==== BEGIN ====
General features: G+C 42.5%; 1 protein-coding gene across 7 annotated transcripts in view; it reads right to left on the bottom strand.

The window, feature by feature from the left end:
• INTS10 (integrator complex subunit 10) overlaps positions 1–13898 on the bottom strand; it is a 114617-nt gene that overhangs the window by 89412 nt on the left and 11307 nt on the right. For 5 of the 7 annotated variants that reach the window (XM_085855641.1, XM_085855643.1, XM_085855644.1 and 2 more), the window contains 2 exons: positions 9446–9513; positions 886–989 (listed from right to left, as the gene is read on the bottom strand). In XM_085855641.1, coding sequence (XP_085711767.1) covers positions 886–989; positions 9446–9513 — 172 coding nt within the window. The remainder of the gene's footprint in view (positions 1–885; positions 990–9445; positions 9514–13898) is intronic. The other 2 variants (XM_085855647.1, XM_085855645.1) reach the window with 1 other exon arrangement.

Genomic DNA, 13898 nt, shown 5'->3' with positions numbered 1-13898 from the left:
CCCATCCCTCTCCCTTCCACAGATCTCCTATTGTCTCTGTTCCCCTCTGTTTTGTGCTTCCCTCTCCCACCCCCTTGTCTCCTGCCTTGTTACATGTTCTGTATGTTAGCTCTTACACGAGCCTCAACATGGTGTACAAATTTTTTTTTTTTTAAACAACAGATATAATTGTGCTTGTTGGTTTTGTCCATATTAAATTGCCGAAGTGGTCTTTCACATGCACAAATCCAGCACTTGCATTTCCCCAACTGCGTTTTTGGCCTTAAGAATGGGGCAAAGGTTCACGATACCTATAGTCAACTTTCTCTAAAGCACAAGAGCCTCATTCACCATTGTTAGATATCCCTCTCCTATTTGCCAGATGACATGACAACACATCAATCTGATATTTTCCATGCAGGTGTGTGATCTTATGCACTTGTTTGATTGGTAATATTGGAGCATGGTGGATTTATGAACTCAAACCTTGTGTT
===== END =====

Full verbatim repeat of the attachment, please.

General features: G+C 42.5%; 1 protein-coding gene across 7 annotated transcripts in view; it reads right to left on the bottom strand.

The window, feature by feature from the left end:
• INTS10 (integrator complex subunit 10) overlaps positions 1–13898 on the bottom strand; it is a 114617-nt gene that overhangs the window by 89412 nt on the left and 11307 nt on the right. For 5 of the 7 annotated variants that reach the window (XM_085855641.1, XM_085855643.1, XM_085855644.1 and 2 more), the window contains 2 exons: positions 9446–9513; positions 886–989 (listed from right to left, as the gene is read on the bottom strand). In XM_085855641.1, coding sequence (XP_085711767.1) covers positions 886–989; positions 9446–9513 — 172 coding nt within the window. The remainder of the gene's footprint in view (positions 1–885; positions 990–9445; positions 9514–13898) is intronic. The other 2 variants (XM_085855647.1, XM_085855645.1) reach the window with 1 other exon arrangement.

Genomic DNA, 13898 nt, shown 5'->3' with positions numbered 1-13898 from the left:
CCCATCCCTCTCCCTTCCACAGATCTCCTATTGTCTCTGTTCCCCTCTGTTTTGTGCTTCCCTCTCCCACCCCCTTGTCTCCTGCCTTGTTACATGTTCTGTATGTTAGCTCTTACACGAGCCTCAACATGGTGTACAAATTTTTTTTTTTTTAAACAACAGATATAATTGTGCTTGTTGGTTTTGTCCATATTAAATTGCCGAAGTGGTCTTTCACATGCACAAATCCAGCACTTGCATTTCCCCAACTGCGTTTTTGGCCTTAAGAATGGGGCAAAGGTTCACGATACCTATAGTCAACTTTCTCTAAAGCACAAGAGCCTCATTCACCATTGTTAGATATCCCTCTCCTATTTGCCAGATGACATGACAACACATCAATCTGATATTTTCCATGCAGGTGTGTGATCTTATGCACTTGTTTGATTGGTAATATTGGAGCATGGTGGATTTATGAACTCAAACCTTGTGTT